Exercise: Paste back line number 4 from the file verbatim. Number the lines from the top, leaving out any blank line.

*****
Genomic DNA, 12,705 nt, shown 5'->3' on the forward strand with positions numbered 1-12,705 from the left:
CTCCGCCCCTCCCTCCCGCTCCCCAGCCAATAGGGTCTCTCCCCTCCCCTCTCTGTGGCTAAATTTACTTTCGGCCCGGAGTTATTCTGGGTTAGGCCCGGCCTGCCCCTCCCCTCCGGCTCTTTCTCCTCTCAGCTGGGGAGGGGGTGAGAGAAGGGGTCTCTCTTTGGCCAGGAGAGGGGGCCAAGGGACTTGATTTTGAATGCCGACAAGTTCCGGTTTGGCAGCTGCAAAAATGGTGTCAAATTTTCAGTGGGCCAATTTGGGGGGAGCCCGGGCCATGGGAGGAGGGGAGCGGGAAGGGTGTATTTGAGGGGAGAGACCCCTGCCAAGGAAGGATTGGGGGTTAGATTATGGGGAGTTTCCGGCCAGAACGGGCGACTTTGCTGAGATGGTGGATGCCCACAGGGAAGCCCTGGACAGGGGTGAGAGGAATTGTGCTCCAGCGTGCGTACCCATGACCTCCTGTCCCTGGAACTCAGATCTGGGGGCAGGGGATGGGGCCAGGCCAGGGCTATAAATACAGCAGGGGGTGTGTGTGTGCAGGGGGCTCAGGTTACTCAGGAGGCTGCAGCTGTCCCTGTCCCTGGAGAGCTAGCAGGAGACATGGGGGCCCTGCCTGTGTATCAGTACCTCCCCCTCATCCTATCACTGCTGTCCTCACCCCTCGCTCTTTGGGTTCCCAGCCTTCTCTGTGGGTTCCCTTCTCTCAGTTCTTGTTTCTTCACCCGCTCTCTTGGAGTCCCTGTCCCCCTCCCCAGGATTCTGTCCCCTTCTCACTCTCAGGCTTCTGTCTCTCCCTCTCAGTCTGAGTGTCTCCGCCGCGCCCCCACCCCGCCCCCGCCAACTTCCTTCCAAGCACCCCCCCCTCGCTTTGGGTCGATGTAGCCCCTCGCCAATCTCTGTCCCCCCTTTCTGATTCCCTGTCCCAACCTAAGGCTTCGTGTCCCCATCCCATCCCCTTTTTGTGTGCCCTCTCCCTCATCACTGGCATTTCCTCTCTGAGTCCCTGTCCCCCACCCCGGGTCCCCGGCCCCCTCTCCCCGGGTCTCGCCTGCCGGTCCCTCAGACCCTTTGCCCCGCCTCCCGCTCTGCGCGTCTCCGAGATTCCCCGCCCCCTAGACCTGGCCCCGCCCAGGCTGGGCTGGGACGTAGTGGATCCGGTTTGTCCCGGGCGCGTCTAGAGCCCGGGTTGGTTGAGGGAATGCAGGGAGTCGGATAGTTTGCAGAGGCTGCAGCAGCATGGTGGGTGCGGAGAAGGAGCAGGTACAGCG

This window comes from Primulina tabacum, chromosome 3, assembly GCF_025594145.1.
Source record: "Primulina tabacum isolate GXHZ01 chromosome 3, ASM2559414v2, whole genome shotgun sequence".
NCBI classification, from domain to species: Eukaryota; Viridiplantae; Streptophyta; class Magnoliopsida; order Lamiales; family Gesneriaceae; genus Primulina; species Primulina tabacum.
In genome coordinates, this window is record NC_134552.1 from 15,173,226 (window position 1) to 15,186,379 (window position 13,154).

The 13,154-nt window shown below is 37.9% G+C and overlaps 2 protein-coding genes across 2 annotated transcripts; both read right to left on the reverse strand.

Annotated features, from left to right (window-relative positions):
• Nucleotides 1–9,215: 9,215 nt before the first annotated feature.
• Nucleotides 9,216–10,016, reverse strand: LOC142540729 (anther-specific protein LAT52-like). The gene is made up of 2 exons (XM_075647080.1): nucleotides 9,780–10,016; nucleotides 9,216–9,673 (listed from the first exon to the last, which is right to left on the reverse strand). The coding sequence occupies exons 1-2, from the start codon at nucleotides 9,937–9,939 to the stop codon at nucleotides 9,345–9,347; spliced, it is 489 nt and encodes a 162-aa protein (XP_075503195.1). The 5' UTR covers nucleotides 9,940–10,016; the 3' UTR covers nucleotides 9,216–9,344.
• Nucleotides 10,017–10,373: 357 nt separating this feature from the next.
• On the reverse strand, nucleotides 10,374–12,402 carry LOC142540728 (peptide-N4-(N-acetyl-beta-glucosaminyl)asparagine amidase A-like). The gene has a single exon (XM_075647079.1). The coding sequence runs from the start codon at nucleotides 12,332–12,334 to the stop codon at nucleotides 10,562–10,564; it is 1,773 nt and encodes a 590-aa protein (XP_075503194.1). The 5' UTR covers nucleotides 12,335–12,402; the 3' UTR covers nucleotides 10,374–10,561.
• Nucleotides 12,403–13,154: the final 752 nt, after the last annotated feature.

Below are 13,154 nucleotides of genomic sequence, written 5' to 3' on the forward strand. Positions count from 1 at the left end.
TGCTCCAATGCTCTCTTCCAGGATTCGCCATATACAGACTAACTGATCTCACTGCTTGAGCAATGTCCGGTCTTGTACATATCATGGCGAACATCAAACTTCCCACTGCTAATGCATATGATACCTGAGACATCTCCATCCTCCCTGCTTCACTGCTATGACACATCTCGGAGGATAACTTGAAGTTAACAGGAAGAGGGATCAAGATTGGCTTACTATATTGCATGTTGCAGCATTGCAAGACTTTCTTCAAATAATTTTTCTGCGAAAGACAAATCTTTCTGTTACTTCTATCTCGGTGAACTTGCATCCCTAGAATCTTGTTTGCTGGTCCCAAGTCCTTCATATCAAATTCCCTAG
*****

Source record: "Primulina tabacum isolate GXHZ01 chromosome 3, ASM2559414v2, whole genome shotgun sequence".